“How can we begin to embrace someone?” I ask.
“You need to ask them questions. When you look at someone, you can only know them on the ‘outside’. But when you talk to them, and they answer your questions, you will understand them on the ‘inside’,” 6-years-old Megan answers.
About a week into our Embrace project, the K2’s discussion led to the discovery of the ‘outside’ and ‘inside’ layers of a person.
Left: Sample videos of interviews. Right: Interview props for role playing at their learning corners.
To explore more about the ‘inside’ layer of a person, we analysed interviews and created interview questions as a means to practice our questioning techniques.
We transcribed our opinions and learning so that we can analyse it after. According to this particular duo, “[Humor] can make [conversations] more interesting, so next time we will use when we talk to people.”
Through the subsequent weeks, we met up with 5 people from different walks of life to understand them on the inside.
We interacted with Filmer, an 18-years-old baker and entrepreneur of Filmer’s Cake. While his left hand is unable to function, he practiced, persevered and finally mastered cracking eggs with only one hand. Once, he even practiced cracking 150 eggs at one go!
Born with hearing impairment, Joyce relied on sign language and cochlear implants to communicate. She taught us simple greetings and our names in sign language.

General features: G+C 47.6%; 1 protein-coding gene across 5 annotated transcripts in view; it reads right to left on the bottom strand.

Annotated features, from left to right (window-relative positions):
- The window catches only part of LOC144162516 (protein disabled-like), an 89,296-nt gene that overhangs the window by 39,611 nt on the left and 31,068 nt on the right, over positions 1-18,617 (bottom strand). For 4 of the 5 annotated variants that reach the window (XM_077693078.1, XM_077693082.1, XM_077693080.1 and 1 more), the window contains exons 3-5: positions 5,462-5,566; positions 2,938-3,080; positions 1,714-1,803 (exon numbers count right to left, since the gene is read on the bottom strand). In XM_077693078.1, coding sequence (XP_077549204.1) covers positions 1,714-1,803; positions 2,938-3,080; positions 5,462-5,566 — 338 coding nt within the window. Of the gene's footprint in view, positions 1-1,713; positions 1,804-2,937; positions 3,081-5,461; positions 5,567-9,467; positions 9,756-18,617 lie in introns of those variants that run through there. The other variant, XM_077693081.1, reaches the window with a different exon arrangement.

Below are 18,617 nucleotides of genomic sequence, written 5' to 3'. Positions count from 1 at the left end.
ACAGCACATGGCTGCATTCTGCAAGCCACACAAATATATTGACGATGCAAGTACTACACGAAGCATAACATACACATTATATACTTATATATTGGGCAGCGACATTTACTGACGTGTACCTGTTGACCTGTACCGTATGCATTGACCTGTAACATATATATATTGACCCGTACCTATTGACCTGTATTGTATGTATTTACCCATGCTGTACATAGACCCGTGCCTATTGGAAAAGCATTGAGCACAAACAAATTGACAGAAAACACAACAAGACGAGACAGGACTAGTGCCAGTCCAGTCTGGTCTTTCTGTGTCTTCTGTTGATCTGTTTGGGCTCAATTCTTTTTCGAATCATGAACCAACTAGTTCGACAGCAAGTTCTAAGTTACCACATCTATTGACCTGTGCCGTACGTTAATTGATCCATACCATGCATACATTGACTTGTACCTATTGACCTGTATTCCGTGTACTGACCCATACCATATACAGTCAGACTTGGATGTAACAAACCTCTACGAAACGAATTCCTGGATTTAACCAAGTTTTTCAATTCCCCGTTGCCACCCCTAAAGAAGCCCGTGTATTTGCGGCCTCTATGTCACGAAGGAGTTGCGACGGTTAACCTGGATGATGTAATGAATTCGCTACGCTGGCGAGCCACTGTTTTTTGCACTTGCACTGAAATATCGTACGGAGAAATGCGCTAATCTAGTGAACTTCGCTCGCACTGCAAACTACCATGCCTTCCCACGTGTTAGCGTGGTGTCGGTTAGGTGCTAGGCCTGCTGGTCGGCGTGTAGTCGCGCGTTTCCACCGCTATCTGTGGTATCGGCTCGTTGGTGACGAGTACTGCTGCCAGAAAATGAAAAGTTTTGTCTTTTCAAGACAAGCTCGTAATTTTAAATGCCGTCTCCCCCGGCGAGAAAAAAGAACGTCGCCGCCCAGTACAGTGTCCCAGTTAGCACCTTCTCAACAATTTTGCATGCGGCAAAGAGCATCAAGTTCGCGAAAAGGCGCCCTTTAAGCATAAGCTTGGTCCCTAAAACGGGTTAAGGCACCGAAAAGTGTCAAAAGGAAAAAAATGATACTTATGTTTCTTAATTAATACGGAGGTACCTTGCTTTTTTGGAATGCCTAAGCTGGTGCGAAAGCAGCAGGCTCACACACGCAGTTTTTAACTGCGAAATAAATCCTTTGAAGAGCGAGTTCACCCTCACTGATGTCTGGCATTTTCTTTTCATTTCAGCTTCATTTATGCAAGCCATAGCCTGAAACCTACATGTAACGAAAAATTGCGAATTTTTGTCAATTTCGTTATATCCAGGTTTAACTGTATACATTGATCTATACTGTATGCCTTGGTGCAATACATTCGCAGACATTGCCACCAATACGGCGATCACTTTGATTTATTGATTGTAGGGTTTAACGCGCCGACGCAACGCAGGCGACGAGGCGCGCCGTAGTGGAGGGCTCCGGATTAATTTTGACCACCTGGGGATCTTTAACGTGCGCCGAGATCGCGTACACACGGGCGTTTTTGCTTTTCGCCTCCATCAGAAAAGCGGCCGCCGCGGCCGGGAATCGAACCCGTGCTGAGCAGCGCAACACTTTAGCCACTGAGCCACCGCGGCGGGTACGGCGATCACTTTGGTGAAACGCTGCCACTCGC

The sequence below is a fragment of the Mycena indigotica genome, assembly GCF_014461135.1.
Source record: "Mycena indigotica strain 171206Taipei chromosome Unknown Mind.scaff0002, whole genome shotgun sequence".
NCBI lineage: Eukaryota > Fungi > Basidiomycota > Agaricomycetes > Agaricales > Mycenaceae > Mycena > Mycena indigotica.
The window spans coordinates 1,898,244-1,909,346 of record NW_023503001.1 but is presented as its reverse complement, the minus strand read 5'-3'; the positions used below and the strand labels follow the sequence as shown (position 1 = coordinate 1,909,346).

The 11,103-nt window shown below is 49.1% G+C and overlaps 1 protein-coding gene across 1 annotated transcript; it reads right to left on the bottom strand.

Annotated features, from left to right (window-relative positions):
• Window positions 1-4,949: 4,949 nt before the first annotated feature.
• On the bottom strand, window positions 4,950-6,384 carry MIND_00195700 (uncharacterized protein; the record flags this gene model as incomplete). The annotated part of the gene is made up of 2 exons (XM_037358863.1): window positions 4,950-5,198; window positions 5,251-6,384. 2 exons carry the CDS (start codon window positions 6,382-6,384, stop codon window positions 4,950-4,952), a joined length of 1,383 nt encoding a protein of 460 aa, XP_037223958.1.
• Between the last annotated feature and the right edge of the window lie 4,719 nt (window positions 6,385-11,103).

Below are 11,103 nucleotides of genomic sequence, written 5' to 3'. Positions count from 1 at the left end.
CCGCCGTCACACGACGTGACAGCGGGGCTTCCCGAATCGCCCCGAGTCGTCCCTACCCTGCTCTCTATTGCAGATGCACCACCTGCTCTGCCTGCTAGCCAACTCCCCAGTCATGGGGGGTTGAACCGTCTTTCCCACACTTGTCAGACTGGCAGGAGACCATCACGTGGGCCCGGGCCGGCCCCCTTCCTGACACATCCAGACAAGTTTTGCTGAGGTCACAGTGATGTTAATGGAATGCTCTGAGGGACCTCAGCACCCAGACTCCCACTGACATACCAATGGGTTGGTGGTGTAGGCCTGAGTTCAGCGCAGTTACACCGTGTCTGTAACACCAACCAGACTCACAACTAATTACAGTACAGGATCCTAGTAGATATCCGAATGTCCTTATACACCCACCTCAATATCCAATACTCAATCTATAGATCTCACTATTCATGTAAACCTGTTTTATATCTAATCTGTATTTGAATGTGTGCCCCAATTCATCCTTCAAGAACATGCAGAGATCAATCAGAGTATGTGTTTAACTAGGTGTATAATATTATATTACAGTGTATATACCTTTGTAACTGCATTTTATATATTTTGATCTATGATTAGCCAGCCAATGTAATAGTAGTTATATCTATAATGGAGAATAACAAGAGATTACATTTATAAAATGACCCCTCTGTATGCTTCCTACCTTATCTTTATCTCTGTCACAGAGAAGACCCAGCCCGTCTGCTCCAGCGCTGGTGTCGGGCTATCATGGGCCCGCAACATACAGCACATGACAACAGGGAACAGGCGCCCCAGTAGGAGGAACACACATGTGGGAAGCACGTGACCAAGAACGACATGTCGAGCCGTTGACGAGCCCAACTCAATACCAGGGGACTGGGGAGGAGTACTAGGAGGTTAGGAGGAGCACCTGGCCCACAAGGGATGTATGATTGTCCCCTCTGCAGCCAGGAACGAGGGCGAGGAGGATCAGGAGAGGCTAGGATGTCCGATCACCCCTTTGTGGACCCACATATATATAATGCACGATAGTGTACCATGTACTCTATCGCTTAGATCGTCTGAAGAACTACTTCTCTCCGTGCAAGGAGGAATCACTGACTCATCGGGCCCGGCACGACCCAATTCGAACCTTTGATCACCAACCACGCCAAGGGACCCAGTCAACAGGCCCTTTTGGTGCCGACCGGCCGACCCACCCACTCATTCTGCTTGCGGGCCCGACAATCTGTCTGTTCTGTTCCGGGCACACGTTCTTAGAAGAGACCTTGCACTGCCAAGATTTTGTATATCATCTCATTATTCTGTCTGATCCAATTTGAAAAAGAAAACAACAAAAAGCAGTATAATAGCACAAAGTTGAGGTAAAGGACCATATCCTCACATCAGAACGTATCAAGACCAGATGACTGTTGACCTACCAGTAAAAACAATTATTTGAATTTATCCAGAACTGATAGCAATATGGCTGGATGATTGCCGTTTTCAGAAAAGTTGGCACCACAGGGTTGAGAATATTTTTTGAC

We thought: Apart from our different means of communication, how different are we, really?
P.S. Joyce’s favourite food is Hokkien Mee!
1st: Sign name is letter ‘N’ + gorilla because “my favourite animal is gorilla!” 2nd: Sign name is letter ‘A’ + grapes because “I like to eat grapes.” 3rd: Sign name is letter ‘Y’ + stars because that’s my favourite thing.
Grandma Zhu & Jenny
“You weren’t [always] old, right? Can you tell me more about you when you were 6-years-old?” Asher asks candidly.
Fascinating childhood stories and photos from our dearest schoolkeeper, Grandma Zhu and a classmate’s grandmother, Grandma Jenny, enlightened us - they were once children like us, they were once working like our parents! We had very much in common.
“How can you help senior citizens? Hold their hands, talk to them, help them carry shopping bags, cross the road with them. Don’t worry too much. It’s a great joy to the elderly when you have love in your heart,” Grandma Jenny shares.
Superhero Me’s Captain Jovan
Captain Jovan is an artist with Autism. He was humorous, captivating and so inspiring. We played and joked around with him as though we’ve been friends since forever! Along with the other Superhero Me team, he came down to share about his story, showed us his sketchbooks and even did a live drawing session with the children.
To conclude, through our encounters and conversations, we further solidified our prior understanding that we are all different in our thinking, mannerisms and preferred means of communication, but innately, we are more similar than we are different. We all have feelings, stories to tell, and a yearning to belong and be loved.